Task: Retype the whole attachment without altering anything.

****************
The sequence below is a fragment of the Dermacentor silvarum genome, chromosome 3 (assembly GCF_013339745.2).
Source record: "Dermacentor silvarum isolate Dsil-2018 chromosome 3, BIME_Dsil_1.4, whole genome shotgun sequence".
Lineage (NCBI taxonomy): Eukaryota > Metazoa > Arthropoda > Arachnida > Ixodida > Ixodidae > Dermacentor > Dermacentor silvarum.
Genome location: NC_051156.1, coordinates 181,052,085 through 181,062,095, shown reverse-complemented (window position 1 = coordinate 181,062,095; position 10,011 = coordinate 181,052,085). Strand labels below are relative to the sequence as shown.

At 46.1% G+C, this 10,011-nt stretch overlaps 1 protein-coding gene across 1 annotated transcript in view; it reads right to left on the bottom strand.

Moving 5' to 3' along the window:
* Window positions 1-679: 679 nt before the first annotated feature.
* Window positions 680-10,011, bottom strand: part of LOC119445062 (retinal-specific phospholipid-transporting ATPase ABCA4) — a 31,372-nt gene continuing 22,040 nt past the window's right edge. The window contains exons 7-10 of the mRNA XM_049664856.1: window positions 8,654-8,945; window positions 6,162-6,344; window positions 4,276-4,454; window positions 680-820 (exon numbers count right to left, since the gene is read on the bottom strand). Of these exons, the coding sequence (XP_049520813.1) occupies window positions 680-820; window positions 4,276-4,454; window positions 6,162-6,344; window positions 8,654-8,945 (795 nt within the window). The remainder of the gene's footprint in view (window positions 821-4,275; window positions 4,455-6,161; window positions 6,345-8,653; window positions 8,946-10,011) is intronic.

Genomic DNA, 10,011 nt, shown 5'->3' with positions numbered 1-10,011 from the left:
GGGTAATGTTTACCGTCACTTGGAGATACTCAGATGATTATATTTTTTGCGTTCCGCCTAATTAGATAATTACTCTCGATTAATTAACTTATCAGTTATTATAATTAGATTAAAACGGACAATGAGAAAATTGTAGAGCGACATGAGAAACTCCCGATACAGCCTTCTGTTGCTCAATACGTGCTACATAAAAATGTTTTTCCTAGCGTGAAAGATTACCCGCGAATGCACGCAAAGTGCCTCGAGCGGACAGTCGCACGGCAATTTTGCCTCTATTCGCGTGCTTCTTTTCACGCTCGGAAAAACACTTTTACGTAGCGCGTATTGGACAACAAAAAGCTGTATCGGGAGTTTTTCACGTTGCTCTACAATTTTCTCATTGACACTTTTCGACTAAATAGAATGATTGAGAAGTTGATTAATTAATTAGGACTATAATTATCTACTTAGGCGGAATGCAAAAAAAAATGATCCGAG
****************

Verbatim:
The sequence below is a fragment of the Dermacentor silvarum genome, chromosome 3 (assembly GCF_013339745.2).
Source record: "Dermacentor silvarum isolate Dsil-2018 chromosome 3, BIME_Dsil_1.4, whole genome shotgun sequence".
Lineage (NCBI taxonomy): Eukaryota > Metazoa > Arthropoda > Arachnida > Ixodida > Ixodidae > Dermacentor > Dermacentor silvarum.
Genome location: NC_051156.1, coordinates 181,052,085 through 181,062,095, shown reverse-complemented (window position 1 = coordinate 181,062,095; position 10,011 = coordinate 181,052,085). Strand labels below are relative to the sequence as shown.

At 46.1% G+C, this 10,011-nt stretch overlaps 1 protein-coding gene across 1 annotated transcript in view; it reads right to left on the bottom strand.

Moving 5' to 3' along the window:
* Window positions 1-679: 679 nt before the first annotated feature.
* Window positions 680-10,011, bottom strand: part of LOC119445062 (retinal-specific phospholipid-transporting ATPase ABCA4) — a 31,372-nt gene continuing 22,040 nt past the window's right edge. The window contains exons 7-10 of the mRNA XM_049664856.1: window positions 8,654-8,945; window positions 6,162-6,344; window positions 4,276-4,454; window positions 680-820 (exon numbers count right to left, since the gene is read on the bottom strand). Of these exons, the coding sequence (XP_049520813.1) occupies window positions 680-820; window positions 4,276-4,454; window positions 6,162-6,344; window positions 8,654-8,945 (795 nt within the window). The remainder of the gene's footprint in view (window positions 821-4,275; window positions 4,455-6,161; window positions 6,345-8,653; window positions 8,946-10,011) is intronic.

Genomic DNA, 10,011 nt, shown 5'->3' with positions numbered 1-10,011 from the left:
GGGTAATGTTTACCGTCACTTGGAGATACTCAGATGATTATATTTTTTGCGTTCCGCCTAATTAGATAATTACTCTCGATTAATTAACTTATCAGTTATTATAATTAGATTAAAACGGACAATGAGAAAATTGTAGAGCGACATGAGAAACTCCCGATACAGCCTTCTGTTGCTCAATACGTGCTACATAAAAATGTTTTTCCTAGCGTGAAAGATTACCCGCGAATGCACGCAAAGTGCCTCGAGCGGACAGTCGCACGGCAATTTTGCCTCTATTCGCGTGCTTCTTTTCACGCTCGGAAAAACACTTTTACGTAGCGCGTATTGGACAACAAAAAGCTGTATCGGGAGTTTTTCACGTTGCTCTACAATTTTCTCATTGACACTTTTCGACTAAATAGAATGATTGAGAAGTTGATTAATTAATTAGGACTATAATTATCTACTTAGGCGGAATGCAAAAAAAAATGATCCGAG